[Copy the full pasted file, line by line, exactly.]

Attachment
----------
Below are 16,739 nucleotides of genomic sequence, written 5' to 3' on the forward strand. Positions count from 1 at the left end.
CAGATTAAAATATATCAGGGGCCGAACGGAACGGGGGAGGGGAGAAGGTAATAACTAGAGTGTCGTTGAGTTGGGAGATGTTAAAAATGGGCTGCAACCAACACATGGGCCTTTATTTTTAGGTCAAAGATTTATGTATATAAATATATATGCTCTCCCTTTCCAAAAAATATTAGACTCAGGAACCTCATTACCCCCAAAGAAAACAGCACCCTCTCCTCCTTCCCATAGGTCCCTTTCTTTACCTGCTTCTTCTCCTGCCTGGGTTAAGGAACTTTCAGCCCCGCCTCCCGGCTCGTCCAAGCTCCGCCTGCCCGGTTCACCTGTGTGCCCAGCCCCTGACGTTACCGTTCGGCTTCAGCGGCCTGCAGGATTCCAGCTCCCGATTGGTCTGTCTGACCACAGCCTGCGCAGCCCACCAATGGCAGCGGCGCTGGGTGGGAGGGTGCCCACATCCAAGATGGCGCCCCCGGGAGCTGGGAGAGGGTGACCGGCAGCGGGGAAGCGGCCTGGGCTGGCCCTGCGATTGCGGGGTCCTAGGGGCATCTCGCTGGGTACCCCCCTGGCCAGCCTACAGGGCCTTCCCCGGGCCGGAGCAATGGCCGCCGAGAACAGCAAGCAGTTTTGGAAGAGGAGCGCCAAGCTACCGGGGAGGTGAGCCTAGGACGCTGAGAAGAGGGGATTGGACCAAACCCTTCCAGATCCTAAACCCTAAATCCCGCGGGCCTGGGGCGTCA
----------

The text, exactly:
Below are 16,739 nucleotides of genomic sequence, written 5' to 3' on the forward strand. Positions count from 1 at the left end.
CAGATTAAAATATATCAGGGGCCGAACGGAACGGGGGAGGGGAGAAGGTAATAACTAGAGTGTCGTTGAGTTGGGAGATGTTAAAAATGGGCTGCAACCAACACATGGGCCTTTATTTTTAGGTCAAAGATTTATGTATATAAATATATATGCTCTCCCTTTCCAAAAAATATTAGACTCAGGAACCTCATTACCCCCAAAGAAAACAGCACCCTCTCCTCCTTCCCATAGGTCCCTTTCTTTACCTGCTTCTTCTCCTGCCTGGGTTAAGGAACTTTCAGCCCCGCCTCCCGGCTCGTCCAAGCTCCGCCTGCCCGGTTCACCTGTGTGCCCAGCCCCTGACGTTACCGTTCGGCTTCAGCGGCCTGCAGGATTCCAGCTCCCGATTGGTCTGTCTGACCACAGCCTGCGCAGCCCACCAATGGCAGCGGCGCTGGGTGGGAGGGTGCCCACATCCAAGATGGCGCCCCCGGGAGCTGGGAGAGGGTGACCGGCAGCGGGGAAGCGGCCTGGGCTGGCCCTGCGATTGCGGGGTCCTAGGGGCATCTCGCTGGGTACCCCCCTGGCCAGCCTACAGGGCCTTCCCCGGGCCGGAGCAATGGCCGCCGAGAACAGCAAGCAGTTTTGGAAGAGGAGCGCCAAGCTACCGGGGAGGTGAGCCTAGGACGCTGAGAAGAGGGGATTGGACCAAACCCTTCCAGATCCTAAACCCTAAATCCCGCGGGCCTGGGGCGTCA